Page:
Wonderbound. The dance performance company is certain to make the dreadful delightful with “Penny Dreadful.” Company founder and choreographer Garrett Ammon sets the tale of everybody’s fave vampire in Paris with a playlist from the 1980s. (Oct. 20-30;

Regional premieres

Arvada Center. “The River Bride.” As her sister’s wedding approaches, Helena’s life and feelings are altered when her father fishes a man out of the Amazon River in Marisela Treviño Orta’s romantic fable set in Brazil. (Sept. 30-Nov. 6;

Aurora Fox Arts Center. “Futurity.” Writer César Alvarez and the band the Lisps give peace a chance in this folk-rock fable that starts during the Civil War with an invention that makes peace a reality: the very machines that might create peace. (Oct. 7-30;

Benchmark. Ruby Rae Spiegel’s drama “Dry Land” finds high school swim team members becoming closer in this timely production of a play about friendship, abortion and trying to stay afloat in a world with few options. (Sept. 16-Oct. 8;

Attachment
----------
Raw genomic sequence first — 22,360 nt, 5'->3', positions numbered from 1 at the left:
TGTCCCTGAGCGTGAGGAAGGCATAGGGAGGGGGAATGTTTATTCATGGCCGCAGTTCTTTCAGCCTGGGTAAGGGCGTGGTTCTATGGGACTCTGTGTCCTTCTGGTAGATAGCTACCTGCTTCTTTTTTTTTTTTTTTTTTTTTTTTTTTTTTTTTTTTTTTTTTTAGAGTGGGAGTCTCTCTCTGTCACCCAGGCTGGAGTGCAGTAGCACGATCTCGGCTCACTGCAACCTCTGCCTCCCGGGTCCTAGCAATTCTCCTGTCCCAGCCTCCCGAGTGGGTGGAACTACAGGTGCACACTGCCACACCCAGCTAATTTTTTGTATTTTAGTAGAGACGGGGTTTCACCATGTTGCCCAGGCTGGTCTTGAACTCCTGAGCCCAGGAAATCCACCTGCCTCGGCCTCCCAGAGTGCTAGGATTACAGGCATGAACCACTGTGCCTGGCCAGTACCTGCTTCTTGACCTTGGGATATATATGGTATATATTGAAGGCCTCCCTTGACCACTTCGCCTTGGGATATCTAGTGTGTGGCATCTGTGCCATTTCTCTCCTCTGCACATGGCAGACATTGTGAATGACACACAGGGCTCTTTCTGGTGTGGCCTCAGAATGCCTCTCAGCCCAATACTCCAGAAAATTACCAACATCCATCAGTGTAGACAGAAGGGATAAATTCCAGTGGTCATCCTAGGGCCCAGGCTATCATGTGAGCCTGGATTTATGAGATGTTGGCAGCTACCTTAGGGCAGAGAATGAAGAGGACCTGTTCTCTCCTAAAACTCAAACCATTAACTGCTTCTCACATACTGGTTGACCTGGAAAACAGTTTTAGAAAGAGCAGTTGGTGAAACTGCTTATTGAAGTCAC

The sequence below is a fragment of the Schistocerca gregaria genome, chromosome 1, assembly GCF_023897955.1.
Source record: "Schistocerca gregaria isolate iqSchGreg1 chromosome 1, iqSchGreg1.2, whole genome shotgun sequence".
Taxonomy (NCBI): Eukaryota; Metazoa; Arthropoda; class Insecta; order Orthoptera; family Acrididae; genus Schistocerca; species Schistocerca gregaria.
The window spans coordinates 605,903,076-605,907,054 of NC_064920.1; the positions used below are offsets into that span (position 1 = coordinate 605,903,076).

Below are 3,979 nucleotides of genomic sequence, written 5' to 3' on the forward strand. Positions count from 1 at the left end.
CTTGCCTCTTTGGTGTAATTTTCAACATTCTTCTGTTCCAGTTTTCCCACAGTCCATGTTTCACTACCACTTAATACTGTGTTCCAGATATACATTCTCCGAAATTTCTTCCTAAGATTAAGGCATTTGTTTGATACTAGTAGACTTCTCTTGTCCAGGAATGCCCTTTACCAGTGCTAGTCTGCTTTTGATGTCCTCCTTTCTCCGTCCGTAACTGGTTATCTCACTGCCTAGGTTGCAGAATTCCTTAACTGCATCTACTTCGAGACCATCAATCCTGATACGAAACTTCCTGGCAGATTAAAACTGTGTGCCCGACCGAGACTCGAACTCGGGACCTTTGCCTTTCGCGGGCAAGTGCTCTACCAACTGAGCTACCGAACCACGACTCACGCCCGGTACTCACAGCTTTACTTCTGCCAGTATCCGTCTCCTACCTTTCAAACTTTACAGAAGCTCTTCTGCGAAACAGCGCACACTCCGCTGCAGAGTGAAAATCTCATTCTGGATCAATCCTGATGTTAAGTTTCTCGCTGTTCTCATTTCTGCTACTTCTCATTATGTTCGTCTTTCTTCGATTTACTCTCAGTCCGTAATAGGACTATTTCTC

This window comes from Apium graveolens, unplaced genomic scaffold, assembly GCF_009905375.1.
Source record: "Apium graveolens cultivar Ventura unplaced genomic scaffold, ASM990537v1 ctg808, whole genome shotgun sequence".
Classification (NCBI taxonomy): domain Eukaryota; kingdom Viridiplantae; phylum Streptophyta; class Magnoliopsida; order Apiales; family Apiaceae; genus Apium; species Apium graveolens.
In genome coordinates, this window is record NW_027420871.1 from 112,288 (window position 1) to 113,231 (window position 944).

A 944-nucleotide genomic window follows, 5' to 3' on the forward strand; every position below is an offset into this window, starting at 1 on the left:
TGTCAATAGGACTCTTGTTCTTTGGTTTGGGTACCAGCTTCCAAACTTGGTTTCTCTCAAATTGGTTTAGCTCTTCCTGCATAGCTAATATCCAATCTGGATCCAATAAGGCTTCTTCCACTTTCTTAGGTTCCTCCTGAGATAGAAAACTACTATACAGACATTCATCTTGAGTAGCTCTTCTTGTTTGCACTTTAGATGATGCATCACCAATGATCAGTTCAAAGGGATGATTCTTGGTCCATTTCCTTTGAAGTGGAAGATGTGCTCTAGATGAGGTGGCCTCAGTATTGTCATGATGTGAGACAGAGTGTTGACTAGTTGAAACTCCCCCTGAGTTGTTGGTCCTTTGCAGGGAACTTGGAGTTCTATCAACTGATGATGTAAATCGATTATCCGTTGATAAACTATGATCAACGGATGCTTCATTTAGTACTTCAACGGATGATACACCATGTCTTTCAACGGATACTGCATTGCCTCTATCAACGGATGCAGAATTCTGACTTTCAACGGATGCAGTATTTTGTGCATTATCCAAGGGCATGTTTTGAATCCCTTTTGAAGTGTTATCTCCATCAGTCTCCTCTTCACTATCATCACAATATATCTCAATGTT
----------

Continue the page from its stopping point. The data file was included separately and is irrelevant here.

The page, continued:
BETC. Last year, the Boulder Ensemble Theatre Company rechristened itself the Butterfly Effect Theatre of Colorado, mindful of the ways 2020 suggested how connected we truly are, and how devastating to our survival disconnection can be. Under the stewardship of producing artistic director Stephen Weitz, the theater kicks off its fall season with British playwright Lucy Kirkwood’s environmental thriller “The Children,” about three nuclear physicists wrestling with professional and personal complications. “It’s everything we look for in a play,” said Weitz. “It asks profound questions of us individually and collectively, while keeping the themes it explores embedded in its rich relationships.” It doesn’t hurt that it features three terrific actors: Sam Gregory, Martha Harmon Pardee and Gina Walker. BETC follows “The Children” with Marco Ramirez’s boxing drama “The Royale.” (“The Children,” Sept. 15-Oct. 18, and “The Royale,” Oct. 27-Nov. 19;

Catamounts. If you have a basketball jones and love musicals, then “Small Ball” should score points. The surreal, playful musical — book and lyrics by Mickle Maher, music by Merel van Dijk and Anthony Barilla — finds a hoopster by the name of Michael Jordan playing with Lilliputian-size teammates.  (Oct. 29-Nov. 30;